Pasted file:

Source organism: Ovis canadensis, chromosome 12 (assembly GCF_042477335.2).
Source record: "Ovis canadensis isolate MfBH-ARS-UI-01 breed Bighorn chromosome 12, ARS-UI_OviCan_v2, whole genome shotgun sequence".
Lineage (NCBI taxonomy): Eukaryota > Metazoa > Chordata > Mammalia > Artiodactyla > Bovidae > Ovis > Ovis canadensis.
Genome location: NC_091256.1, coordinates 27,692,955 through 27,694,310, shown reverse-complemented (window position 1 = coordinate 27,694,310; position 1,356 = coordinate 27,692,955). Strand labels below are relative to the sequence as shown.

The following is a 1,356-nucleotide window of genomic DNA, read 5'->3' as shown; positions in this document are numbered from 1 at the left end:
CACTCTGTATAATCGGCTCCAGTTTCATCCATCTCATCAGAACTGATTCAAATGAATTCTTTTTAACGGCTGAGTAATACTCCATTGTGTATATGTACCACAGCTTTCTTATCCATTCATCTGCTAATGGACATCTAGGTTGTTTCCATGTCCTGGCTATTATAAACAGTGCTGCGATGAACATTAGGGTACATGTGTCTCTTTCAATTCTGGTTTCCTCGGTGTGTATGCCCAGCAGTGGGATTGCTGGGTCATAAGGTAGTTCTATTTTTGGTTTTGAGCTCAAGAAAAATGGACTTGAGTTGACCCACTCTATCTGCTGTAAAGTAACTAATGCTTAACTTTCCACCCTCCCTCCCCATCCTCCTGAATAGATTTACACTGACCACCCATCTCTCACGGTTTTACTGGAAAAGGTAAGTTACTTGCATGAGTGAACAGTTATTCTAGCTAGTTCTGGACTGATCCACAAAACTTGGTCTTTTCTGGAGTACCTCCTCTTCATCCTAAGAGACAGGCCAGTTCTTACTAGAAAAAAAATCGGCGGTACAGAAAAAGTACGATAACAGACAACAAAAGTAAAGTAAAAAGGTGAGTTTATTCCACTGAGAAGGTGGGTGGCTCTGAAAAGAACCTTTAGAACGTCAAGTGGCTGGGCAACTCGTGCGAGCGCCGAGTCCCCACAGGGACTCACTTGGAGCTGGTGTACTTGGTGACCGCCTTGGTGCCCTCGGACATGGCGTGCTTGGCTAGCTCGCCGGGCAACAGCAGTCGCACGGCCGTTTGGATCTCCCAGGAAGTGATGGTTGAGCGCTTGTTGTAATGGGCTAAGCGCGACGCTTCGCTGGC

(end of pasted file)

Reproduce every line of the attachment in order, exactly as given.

Source organism: Ovis canadensis, chromosome 12 (assembly GCF_042477335.2).
Source record: "Ovis canadensis isolate MfBH-ARS-UI-01 breed Bighorn chromosome 12, ARS-UI_OviCan_v2, whole genome shotgun sequence".
Lineage (NCBI taxonomy): Eukaryota > Metazoa > Chordata > Mammalia > Artiodactyla > Bovidae > Ovis > Ovis canadensis.
Genome location: NC_091256.1, coordinates 27,692,955 through 27,694,310, shown reverse-complemented (window position 1 = coordinate 27,694,310; position 1,356 = coordinate 27,692,955). Strand labels below are relative to the sequence as shown.

The following is a 1,356-nucleotide window of genomic DNA, read 5'->3' as shown; positions in this document are numbered from 1 at the left end:
CACTCTGTATAATCGGCTCCAGTTTCATCCATCTCATCAGAACTGATTCAAATGAATTCTTTTTAACGGCTGAGTAATACTCCATTGTGTATATGTACCACAGCTTTCTTATCCATTCATCTGCTAATGGACATCTAGGTTGTTTCCATGTCCTGGCTATTATAAACAGTGCTGCGATGAACATTAGGGTACATGTGTCTCTTTCAATTCTGGTTTCCTCGGTGTGTATGCCCAGCAGTGGGATTGCTGGGTCATAAGGTAGTTCTATTTTTGGTTTTGAGCTCAAGAAAAATGGACTTGAGTTGACCCACTCTATCTGCTGTAAAGTAACTAATGCTTAACTTTCCACCCTCCCTCCCCATCCTCCTGAATAGATTTACACTGACCACCCATCTCTCACGGTTTTACTGGAAAAGGTAAGTTACTTGCATGAGTGAACAGTTATTCTAGCTAGTTCTGGACTGATCCACAAAACTTGGTCTTTTCTGGAGTACCTCCTCTTCATCCTAAGAGACAGGCCAGTTCTTACTAGAAAAAAAATCGGCGGTACAGAAAAAGTACGATAACAGACAACAAAAGTAAAGTAAAAAGGTGAGTTTATTCCACTGAGAAGGTGGGTGGCTCTGAAAAGAACCTTTAGAACGTCAAGTGGCTGGGCAACTCGTGCGAGCGCCGAGTCCCCACAGGGACTCACTTGGAGCTGGTGTACTTGGTGACCGCCTTGGTGCCCTCGGACATGGCGTGCTTGGCTAGCTCGCCGGGCAACAGCAGTCGCACGGCCGTTTGGATCTCCCAGGAAGTGATGGTTGAGCGCTTGTTGTAATGGGCTAAGCGCGACGCTTCGCTGGC